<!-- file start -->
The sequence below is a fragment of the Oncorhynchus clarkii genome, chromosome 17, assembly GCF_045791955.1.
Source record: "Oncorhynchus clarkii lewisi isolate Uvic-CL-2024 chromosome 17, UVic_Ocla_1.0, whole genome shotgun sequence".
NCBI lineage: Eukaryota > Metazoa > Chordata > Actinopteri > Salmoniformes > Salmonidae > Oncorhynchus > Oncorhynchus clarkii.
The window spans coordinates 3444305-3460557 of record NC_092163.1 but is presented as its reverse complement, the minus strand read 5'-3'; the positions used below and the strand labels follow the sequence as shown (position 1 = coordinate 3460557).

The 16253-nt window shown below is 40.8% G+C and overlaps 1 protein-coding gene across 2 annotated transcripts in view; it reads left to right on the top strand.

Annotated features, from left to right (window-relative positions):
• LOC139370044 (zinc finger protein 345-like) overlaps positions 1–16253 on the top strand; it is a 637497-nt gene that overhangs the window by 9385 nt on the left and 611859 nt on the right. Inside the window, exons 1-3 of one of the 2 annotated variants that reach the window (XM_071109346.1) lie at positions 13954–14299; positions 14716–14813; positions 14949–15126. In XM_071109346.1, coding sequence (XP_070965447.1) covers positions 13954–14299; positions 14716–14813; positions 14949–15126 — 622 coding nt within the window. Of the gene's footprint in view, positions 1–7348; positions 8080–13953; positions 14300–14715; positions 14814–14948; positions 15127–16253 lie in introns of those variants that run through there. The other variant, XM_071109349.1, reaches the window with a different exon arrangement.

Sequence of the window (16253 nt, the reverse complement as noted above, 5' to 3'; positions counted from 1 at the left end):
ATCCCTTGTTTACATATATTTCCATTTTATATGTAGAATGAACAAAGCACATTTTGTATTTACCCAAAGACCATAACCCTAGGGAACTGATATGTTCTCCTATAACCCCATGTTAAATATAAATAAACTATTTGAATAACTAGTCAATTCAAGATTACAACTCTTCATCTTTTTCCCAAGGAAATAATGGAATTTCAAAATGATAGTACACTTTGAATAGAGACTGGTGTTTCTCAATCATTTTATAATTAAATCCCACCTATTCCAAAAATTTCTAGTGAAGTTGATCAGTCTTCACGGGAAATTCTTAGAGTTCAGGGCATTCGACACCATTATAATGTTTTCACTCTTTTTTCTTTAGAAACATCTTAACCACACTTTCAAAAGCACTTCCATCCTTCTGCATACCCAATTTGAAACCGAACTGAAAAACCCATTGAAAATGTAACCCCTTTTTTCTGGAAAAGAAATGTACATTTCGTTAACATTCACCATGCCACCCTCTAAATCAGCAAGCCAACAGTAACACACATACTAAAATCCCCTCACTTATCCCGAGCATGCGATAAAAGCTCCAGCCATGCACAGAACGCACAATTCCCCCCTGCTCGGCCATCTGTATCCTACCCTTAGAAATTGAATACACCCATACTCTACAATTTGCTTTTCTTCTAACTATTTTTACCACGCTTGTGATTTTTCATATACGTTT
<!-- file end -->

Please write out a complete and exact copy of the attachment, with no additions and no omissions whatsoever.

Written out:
The sequence below is a fragment of the Oncorhynchus clarkii genome, chromosome 17, assembly GCF_045791955.1.
Source record: "Oncorhynchus clarkii lewisi isolate Uvic-CL-2024 chromosome 17, UVic_Ocla_1.0, whole genome shotgun sequence".
NCBI lineage: Eukaryota > Metazoa > Chordata > Actinopteri > Salmoniformes > Salmonidae > Oncorhynchus > Oncorhynchus clarkii.
The window spans coordinates 3444305-3460557 of record NC_092163.1 but is presented as its reverse complement, the minus strand read 5'-3'; the positions used below and the strand labels follow the sequence as shown (position 1 = coordinate 3460557).

The 16253-nt window shown below is 40.8% G+C and overlaps 1 protein-coding gene across 2 annotated transcripts in view; it reads left to right on the top strand.

Annotated features, from left to right (window-relative positions):
• LOC139370044 (zinc finger protein 345-like) overlaps positions 1–16253 on the top strand; it is a 637497-nt gene that overhangs the window by 9385 nt on the left and 611859 nt on the right. Inside the window, exons 1-3 of one of the 2 annotated variants that reach the window (XM_071109346.1) lie at positions 13954–14299; positions 14716–14813; positions 14949–15126. In XM_071109346.1, coding sequence (XP_070965447.1) covers positions 13954–14299; positions 14716–14813; positions 14949–15126 — 622 coding nt within the window. Of the gene's footprint in view, positions 1–7348; positions 8080–13953; positions 14300–14715; positions 14814–14948; positions 15127–16253 lie in introns of those variants that run through there. The other variant, XM_071109349.1, reaches the window with a different exon arrangement.

Sequence of the window (16253 nt, the reverse complement as noted above, 5' to 3'; positions counted from 1 at the left end):
ATCCCTTGTTTACATATATTTCCATTTTATATGTAGAATGAACAAAGCACATTTTGTATTTACCCAAAGACCATAACCCTAGGGAACTGATATGTTCTCCTATAACCCCATGTTAAATATAAATAAACTATTTGAATAACTAGTCAATTCAAGATTACAACTCTTCATCTTTTTCCCAAGGAAATAATGGAATTTCAAAATGATAGTACACTTTGAATAGAGACTGGTGTTTCTCAATCATTTTATAATTAAATCCCACCTATTCCAAAAATTTCTAGTGAAGTTGATCAGTCTTCACGGGAAATTCTTAGAGTTCAGGGCATTCGACACCATTATAATGTTTTCACTCTTTTTTCTTTAGAAACATCTTAACCACACTTTCAAAAGCACTTCCATCCTTCTGCATACCCAATTTGAAACCGAACTGAAAAACCCATTGAAAATGTAACCCCTTTTTTCTGGAAAAGAAATGTACATTTCGTTAACATTCACCATGCCACCCTCTAAATCAGCAAGCCAACAGTAACACACATACTAAAATCCCCTCACTTATCCCGAGCATGCGATAAAAGCTCCAGCCATGCACAGAACGCACAATTCCCCCCTGCTCGGCCATCTGTATCCTACCCTTAGAAATTGAATACACCCATACTCTACAATTTGCTTTTCTTCTAACTATTTTTACCACGCTTGTGATTTTTCATATACGTTT